The Occupational Safety and Health Standards Board has determined that the proposed regulation does not impose a local mandate. Therefore, reimbursement by the State is not required pursuant to Part 7 (commencing with Section 17500) of Division 4 of the Government Code because the proposed amendments will not require local agencies or school districts to incur additional costs in complying with the proposal. Furthermore, the regulation does not constitute a “new program or higher level of service of an existing program within the meaning of Section 6 of Article XIII B of the California Constitution.”

The California Supreme Court has established that a “program” within the meaning of Section 6 of Article XIII B of the California Constitution is one which carries out the governmental function of providing services to the public, or which, to implement a state policy, imposes unique requirements on local governments and does not apply generally to all residents and entities in the state. (County of Los Angeles v. State of California (1987) 43 Cal.3d 46.)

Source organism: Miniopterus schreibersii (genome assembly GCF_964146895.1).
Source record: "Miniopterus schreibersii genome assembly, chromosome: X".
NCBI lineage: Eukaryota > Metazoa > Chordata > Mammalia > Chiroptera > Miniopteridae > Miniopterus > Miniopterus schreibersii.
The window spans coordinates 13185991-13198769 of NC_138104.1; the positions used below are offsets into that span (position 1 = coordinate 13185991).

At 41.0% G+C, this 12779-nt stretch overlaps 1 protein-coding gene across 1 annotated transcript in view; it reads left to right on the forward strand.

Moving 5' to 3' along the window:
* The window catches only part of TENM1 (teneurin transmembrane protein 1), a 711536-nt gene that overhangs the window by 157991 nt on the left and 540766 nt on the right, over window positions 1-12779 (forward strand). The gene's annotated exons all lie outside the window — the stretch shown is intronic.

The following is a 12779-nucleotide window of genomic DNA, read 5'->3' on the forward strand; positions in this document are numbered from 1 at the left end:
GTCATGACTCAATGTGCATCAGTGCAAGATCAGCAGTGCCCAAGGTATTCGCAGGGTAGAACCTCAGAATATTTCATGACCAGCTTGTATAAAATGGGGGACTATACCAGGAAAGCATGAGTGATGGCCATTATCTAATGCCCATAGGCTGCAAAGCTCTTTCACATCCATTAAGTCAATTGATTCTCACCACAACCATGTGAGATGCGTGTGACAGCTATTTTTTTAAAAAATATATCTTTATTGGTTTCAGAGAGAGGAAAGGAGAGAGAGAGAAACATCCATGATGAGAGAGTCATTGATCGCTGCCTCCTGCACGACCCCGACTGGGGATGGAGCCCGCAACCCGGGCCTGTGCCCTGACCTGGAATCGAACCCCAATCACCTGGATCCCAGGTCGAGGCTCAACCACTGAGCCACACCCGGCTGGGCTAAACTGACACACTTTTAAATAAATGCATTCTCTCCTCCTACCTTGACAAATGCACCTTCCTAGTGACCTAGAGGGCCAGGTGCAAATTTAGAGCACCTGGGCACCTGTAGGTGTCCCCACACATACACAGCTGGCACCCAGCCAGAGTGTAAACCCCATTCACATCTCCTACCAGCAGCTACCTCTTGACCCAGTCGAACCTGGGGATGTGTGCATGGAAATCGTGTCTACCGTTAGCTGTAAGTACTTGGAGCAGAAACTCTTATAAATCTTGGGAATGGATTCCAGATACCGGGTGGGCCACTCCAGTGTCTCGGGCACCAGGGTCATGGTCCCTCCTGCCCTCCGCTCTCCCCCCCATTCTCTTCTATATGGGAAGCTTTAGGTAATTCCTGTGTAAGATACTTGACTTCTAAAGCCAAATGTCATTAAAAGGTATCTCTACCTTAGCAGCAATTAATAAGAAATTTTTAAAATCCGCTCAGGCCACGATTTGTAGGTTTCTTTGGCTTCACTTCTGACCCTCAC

The proposed regulation does not require local agencies to carry out the governmental function of providing services to the public. Rather, the regulation requires local agencies to take certain steps to ensure the safety and health of their own employees only. Moreover, the proposed regulation does not in any way require local agencies to administer the California Occupational Safety and Health program. (See City of Anaheim v. State of California (1987) 189 Cal.App.3d 1478.)

The proposed regulation does not impose unique requirements on local governments. All state, local and private employers will be required to comply with the prescribed standards.

Effect on small business

The Board has determined that the proposed amendments may affect small businesses. However, no economic impact is anticipated.

Assessment

The adoption of the proposed amendments to the regulation will neither create nor eliminate jobs in the State of California nor result in the elimination of existing businesses or create or expand businesses in the State of California.

Reasonable alternatives considered

Our Board must determine that no reasonable alternative considered by the Board or that has otherwise been identified and brought to the attention of the Board would be more effective in carrying out the purpose for which the action is proposed or would be as effective and less burdensome to affected private persons than the proposed action.